Appellee-plaintiff Sha'Ron Edwards employed appellant Ralph J. Villani, attorney at law, to represent her in an action for damages against appellee-defendants William Arthur White and Atlanta Freightliner Truck Sales & Service, Inc. arising out of an automobile collision involving Edwards and White. White, an Atlanta Freightliner employee, had been driving a company vehicle when the crash occurred. The record reveals that the action was thereafter filed in the State Court of Fulton County by Michael A. Cole as Edwards' attorney of record. Atlanta Freightliner timely answered, denying the material allegations of the complaint. Following discovery, the parties attempted mediation. However, these efforts failed, and a magistrate judge presiding in the state court granted attorney Cole leave to withdraw as Edwards' counsel. On this, attorney Villani filed notice of his substitution as Edwards' lead counsel. Edwards, in turn, filed a letter notice in the state court indicating that she had terminated attorney Villani two days before attorney Villani filed his notice of substitution as counsel. Edwards also gave notice that she had hired a third attorney. Such attorney subsequently settled Edwards' claim, satisfied attorney Cole's attorney's lien, and, on Edwards' behalf, voluntarily dismissed the underlying complaint with prejudice. Attorney Cole was paid out of the settlement for services rendered to Edwards and his lien released. Attorney Villani appeals from the state court's denial of his motion to reopen the case to permit him to file his attorney's lien upon the claim that, as Edwards' attorney of record, he had not been given notice of the settlement of the case. We conclude that attorney Villani's lien was extinguished upon the dismissal of Edwards' complaint and affirm.
1. The state court did not err in finding that it lacked authority to reopen Edwards' suit as settled and voluntarily dismissed. Attorney Villani sought to assert the OCGA 15-19-14
(b) attorney's lien he claims by his motion to reopen the case vacating the original judgment and reviving the original action. See Smith, Bassett, Purcell &c. v. Word of God Ministries, 234 Ga. App. 263
, 264 (506 SE2d 427
) (1998), citing Brown v. Ga., Carolina &c. R. Co., 101 Ga. 80
, 83 (28 SE 634
) (1897) (In actions for money, "the lien does not attach to the cause of action but only arises upon institution of suit.") (emphasis supplied). Compare Smith, Bassett, Purcell &c. v. Word of God Ministries, supra (law firm's lien on recovered property under OCGA 15-19-14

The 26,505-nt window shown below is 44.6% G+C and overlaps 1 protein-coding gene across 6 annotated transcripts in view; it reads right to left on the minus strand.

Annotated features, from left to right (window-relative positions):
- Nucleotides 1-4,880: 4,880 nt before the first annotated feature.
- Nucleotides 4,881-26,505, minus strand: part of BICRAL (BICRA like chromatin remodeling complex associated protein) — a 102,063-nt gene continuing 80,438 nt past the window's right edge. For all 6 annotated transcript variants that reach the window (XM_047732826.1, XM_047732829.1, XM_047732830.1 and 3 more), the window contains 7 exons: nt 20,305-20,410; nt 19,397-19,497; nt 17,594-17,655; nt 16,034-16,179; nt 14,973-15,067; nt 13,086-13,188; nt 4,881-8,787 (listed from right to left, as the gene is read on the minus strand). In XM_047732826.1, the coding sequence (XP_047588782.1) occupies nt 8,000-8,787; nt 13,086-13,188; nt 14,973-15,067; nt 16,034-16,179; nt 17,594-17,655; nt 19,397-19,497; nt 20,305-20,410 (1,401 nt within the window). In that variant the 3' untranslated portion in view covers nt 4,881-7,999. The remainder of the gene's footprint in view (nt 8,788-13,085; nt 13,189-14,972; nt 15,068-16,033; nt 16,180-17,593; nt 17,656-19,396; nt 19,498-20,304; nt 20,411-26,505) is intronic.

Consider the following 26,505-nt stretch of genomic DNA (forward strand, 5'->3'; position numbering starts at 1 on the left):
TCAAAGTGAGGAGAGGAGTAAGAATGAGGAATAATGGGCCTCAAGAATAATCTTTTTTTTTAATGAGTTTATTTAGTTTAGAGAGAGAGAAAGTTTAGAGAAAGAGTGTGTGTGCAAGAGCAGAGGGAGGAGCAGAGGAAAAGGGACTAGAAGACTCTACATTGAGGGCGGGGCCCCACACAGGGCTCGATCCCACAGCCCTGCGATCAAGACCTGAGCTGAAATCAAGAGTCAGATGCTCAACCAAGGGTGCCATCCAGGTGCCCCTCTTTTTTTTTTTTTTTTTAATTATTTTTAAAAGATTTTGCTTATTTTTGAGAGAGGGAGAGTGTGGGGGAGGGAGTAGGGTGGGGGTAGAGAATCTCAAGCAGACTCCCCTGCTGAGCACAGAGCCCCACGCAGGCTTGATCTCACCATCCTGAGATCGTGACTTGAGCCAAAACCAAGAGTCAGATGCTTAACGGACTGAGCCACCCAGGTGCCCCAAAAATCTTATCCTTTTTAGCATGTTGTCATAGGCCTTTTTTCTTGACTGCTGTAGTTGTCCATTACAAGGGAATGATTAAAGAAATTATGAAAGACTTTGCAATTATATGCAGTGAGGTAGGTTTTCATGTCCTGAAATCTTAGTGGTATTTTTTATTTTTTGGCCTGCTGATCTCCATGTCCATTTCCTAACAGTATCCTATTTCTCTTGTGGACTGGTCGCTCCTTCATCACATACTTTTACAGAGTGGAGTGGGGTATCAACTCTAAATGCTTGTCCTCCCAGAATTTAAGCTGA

(c) not extinguished by dismissal and settlement of action brought to recover such property). However, "when for any reason the suit is finally disposed of, the lien is discharged." Brown v. Ga., Carolina &c. R. Co., supra. Here there was settlement and voluntary dismissal of Edwards' suit. Thus, a final disposition of the suit was made discharging, as a matter of law, any possible attorney's lien attorney Villani might have been able to establish as to his purported representation of Edwards, whether as counsel of record or otherwise.
A voluntary dismissal under OCGA 9-11-41
(a) is a matter of right and terminates the action. Page v. Holiday Inns, 245 Ga. 12
, 13 (262 SE2d 783
) [(1980)]. Further, Georgia's Civil Practice Act apparently makes no provision for the reinstatement of an action after dismissal as distinguished from a recommencement. Davis & Shulman's Ga. Practice & Procedure, 13-4 (4th Ed. 1975). Matthews v. Riviera Equip., 152 Ga. App. 870 (1) (264 SE2d 318)
[(1980)]. Nor does the Civil Practice Act provide authority for setting aside a dismissal based on fraud in the inducement of the dismissal. Compare OCGA 9-11-60
(d) (2). (Any such claim must be pled in a separate action.) (Punctuation and footnote omitted.) Collier v. Evans, 205 Ga. App. 764
, 767 (4) (423 SE2d 704
Even were the contrary true, attorney Villani points to nothing of record establishing that he had an enforceable contract for representation of Edwards. " 'If the parties do not create a complete and binding agreement, the courts are powerless to do it for them, or afford a remedy for a breach. [Cits.]' " Southeastern Underwriters v. AFLAC, Inc., 210 Ga. App. 444
, 446 (1) (436 SE2d 556
) (1993). Further, under Standard 31 (d) (1), Advisory Opinion 92-1 and AFLAC, Inc. v. Williams, 264 Ga. 351
, 352-353 (1) (444 SE2d 314
) (1994), oral contingency contracts are unenforceable as violative of public policy, and, for like reason, evidence of them in quantum meruit actions is inadmissible. Nelson & Hill, P.A. v. Wood, 245 Ga. App. 60
, 66 (2) (537 SE2d 670
2. In light of our disposition of Division 1, we need not address attorney Villani's remaining claims of error.
Sha'Ron Edwards, pro se.